Shannen Doherty Shares Positive Update on Cancer Treatment

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Shannen Doherty on the Kelly Clarkson Show  - Credit: Weiss Eubanks/NBCUniversal via Getty Images
Shannen Doherty on the Kelly Clarkson Show - Credit: Weiss Eubanks/NBCUniversal via Getty Images

Shannen Doherty has shared an update regarding her ongoing battle with stage four cancer, speaking with her oncologist Dr. Amin Mirhadi on her Let’s Be Clear podcast on Monday, and briefly discussing a new cancer infusion treatment she’s been undergoing that she described as a “miracle.”

The  52-year-old Beverly Hills, 90210 star was vague on the details regarding the treatment and wouldn’t specify on the podcast what the new infusion treatment was, but described the treatment as a positive development in her long battle with illness.

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“After four treatments, we didn’t really see a difference and everybody wanted me to switch, and I just kinda was like, ‘We’re gonna keep going with this and see,'” Doherty said. “After the sixth, seventh treatment we really saw it breaking down the blood-brain barrier. Do I call that a miracle? Yeah. For me, that happens to be a miracle right now. That I sort of rolled the dice and said, ‘Let’s keep going.'”

Doherty has been candid about her experience with cancer for years. She was first diagnosed with breast cancer in 2015, and revealed in 2020 that it had returned and reached stage four. Over the summer, Doherty shared a video of her speaking with a medical professional before she went under for surgery to take out a tumor in her head. Late last year, she’d revealed that the cancer had spread to her bones.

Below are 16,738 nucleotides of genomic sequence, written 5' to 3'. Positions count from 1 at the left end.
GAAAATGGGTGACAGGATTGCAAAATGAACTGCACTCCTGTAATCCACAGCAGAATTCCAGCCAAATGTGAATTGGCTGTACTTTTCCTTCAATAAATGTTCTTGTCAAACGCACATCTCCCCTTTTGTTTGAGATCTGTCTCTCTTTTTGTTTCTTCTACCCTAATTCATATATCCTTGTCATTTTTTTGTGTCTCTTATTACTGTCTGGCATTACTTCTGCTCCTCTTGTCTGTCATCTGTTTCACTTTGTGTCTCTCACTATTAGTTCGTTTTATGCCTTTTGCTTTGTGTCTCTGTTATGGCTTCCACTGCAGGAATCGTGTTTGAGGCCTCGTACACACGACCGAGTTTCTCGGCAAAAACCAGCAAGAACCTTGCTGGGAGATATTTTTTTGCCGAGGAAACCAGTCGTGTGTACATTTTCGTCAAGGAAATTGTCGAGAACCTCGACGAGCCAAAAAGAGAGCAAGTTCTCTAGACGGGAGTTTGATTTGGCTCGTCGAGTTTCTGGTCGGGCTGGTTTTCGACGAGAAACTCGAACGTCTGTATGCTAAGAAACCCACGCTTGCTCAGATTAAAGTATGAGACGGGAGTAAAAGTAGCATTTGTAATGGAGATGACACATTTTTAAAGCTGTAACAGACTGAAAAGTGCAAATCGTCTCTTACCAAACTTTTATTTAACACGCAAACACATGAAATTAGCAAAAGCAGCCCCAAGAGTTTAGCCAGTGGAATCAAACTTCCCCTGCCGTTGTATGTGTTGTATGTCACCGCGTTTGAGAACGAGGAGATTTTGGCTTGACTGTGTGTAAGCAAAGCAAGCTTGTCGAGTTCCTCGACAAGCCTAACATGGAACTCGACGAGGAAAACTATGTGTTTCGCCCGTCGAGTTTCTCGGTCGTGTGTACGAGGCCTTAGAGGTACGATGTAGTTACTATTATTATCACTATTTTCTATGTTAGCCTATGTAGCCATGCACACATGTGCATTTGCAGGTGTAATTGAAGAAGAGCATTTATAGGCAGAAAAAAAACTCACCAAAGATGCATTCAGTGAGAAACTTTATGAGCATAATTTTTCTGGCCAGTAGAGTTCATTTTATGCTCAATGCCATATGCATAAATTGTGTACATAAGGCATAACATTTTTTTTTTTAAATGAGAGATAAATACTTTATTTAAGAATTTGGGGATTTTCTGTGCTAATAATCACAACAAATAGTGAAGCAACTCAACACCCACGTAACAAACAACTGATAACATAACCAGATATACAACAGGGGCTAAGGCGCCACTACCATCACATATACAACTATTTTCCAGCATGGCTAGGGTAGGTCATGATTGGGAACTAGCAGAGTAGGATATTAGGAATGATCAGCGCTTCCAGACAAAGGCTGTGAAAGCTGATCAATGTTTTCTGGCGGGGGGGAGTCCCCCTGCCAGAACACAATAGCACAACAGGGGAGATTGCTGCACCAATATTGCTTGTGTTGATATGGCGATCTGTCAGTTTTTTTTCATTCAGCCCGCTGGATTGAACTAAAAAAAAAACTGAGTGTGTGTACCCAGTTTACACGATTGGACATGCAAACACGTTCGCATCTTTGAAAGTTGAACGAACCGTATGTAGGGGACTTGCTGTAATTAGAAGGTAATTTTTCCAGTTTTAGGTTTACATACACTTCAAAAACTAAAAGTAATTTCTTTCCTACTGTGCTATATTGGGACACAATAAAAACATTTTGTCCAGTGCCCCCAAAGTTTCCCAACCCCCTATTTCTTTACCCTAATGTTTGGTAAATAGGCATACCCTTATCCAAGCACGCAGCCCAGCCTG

Elsewhere during the Monday podcast, Doherty said she frequently looks at an image one of her doctors had given her of her brain opened up. “When I got done with brain surgery and I got home, I showed it to as many people as I possibly could. Some were horrified by it, some enjoyed it like I do.”

She and her doctor focused on the importance of finding positivity both for a patient’s mental and physical health when fighting the disease.

“Hope is always there. I can die today, I can die in 20 years, I don’t know. I can die walking outside of my house and a tree falling on me or a bus hitting me or whatever. Or I can die of cancer,” Doherty said. “But all I can do is live each day in as much of a positive manner with a lot of hope as I can and embrace it and be like, ‘Wow, I get to wake up again today, and what do I get to do? I think that positivity that you bring into your life helps you with your whole body.”

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